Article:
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Toward common mechanisms for risk factors in Alzheimer's syndrome

AutorMedina Miguel; Khachaturian, Zaven, S; Rossor, Martin; Ávila, Jesús ; Cedazo-Mínguez, Ángel
Palabras claveSyndrome
Risk factors
Fecha de publicación2017
CitaciónAlzheimer's and Dementia: Translational Research and Clinical Interventions 3: 571- 578 (2017)
ResumenThe global strategic goal of reducing health care cost, especially the prospects for massive increases due to expanding markets for health care services demanded by aging populations and/or people with a wide range of chronic disorders-disabilities, is a complex and formidable challenge with many facets. Current projections predict marked increases in the demand for health driven by both the exponential climb in the prevalence of chronic disabilities and the increases in the absolute numbers of people in need of some form of health care. Thus, the looming predicament for the economics of health care systems worldwide mandates the formulation of a strategic goal to foster significant expansion of global R&D efforts to discover and develop wide-ranging interventions to delay and/or prevent the onset of chronic disabling conditions. The rationale for adopting such a tactical objective is based on the premise that the costs and prevalence of chronic disabling conditions will be reduced by half even if a modest delay of 5 years in the onset of disability is obtained by a highly focused multinational research initiative. Because of the recent history of many failures in drug trials, the central thesis of this paper is to argue for the exploration-adoption of novel mechanistic ideas, theories, and paradigms for developing wide range and/or types of interventions. Although the primary focus of our discussion has been on biological approaches to therapy, we recognize the importance of emerging knowledge on nonpharmacological interventions and their potential impact in reducing health care costs. Although we may not find a drug to cure or prevent dementia for a long time, research is starting to demonstrate the potential contributes of nonpharmacological interventions toward the economics of health care in terms of rehabilitation, promoting autonomy, and potential to delay institutionalization, thus promoting healthy aging and reductions in the cost of care.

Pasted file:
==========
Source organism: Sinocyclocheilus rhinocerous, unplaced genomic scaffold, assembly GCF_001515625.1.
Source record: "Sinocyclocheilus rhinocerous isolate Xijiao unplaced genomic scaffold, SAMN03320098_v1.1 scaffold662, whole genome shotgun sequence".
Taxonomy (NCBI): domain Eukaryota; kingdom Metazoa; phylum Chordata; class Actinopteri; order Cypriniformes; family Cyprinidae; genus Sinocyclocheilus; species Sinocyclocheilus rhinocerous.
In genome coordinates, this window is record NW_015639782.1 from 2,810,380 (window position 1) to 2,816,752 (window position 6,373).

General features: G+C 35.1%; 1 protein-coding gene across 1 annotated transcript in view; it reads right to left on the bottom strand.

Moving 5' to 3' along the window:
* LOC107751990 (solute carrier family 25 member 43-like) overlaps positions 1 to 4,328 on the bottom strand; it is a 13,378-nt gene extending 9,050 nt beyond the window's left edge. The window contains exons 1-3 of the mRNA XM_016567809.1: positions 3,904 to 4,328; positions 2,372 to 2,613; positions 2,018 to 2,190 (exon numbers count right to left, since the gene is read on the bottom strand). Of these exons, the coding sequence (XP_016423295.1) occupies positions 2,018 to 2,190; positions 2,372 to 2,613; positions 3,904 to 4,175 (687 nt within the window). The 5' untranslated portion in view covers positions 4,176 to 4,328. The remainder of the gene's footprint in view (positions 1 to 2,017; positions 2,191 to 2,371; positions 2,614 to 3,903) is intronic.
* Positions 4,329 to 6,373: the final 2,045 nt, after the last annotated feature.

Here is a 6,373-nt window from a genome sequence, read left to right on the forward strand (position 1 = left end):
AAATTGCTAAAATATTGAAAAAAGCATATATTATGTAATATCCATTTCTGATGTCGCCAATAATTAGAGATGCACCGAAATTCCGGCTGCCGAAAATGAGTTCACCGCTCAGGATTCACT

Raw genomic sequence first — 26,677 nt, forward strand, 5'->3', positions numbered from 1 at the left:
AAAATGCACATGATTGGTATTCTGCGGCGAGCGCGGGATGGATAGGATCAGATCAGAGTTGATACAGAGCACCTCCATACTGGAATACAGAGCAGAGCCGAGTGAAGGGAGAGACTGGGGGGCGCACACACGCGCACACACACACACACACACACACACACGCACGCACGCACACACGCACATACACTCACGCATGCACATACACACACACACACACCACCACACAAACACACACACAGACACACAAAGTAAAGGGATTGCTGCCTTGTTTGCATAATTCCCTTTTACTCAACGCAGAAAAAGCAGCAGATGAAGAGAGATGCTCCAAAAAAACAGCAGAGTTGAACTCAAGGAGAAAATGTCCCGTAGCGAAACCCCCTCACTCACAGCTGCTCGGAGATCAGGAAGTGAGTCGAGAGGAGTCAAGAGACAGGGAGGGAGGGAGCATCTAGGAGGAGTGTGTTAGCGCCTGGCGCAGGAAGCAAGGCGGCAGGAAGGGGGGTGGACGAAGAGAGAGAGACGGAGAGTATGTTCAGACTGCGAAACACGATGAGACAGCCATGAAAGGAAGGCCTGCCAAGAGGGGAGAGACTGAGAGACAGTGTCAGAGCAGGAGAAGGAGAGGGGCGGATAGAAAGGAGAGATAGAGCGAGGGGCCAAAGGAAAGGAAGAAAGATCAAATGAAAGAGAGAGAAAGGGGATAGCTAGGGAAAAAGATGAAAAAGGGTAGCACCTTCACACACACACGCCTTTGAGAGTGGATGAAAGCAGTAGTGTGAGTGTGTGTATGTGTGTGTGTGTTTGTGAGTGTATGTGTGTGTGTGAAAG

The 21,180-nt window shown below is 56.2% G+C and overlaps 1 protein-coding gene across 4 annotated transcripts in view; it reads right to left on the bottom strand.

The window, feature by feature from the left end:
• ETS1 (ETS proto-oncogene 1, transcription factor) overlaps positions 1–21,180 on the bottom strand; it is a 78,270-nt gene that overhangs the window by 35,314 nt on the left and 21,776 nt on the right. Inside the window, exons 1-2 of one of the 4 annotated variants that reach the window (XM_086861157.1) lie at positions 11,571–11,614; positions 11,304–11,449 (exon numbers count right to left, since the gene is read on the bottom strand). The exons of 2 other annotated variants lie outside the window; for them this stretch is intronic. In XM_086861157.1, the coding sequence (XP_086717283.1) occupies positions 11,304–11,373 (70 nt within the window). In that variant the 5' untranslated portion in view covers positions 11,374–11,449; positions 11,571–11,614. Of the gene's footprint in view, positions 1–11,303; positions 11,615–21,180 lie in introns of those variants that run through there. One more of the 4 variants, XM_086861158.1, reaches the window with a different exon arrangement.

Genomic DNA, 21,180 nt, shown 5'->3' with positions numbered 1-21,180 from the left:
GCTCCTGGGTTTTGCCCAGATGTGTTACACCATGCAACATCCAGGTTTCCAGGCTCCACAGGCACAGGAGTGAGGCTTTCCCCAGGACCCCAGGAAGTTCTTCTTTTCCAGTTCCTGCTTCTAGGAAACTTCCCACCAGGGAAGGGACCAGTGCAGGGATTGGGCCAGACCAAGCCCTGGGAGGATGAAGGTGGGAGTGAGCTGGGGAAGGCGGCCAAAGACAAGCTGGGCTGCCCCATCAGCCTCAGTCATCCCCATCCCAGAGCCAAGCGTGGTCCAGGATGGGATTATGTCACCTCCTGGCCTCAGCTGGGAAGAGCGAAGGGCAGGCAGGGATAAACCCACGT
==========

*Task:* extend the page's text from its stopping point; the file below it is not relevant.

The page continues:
Identificadoresdoi: 10.1016/j.trci.2017.08.009
issn: 2352-8737
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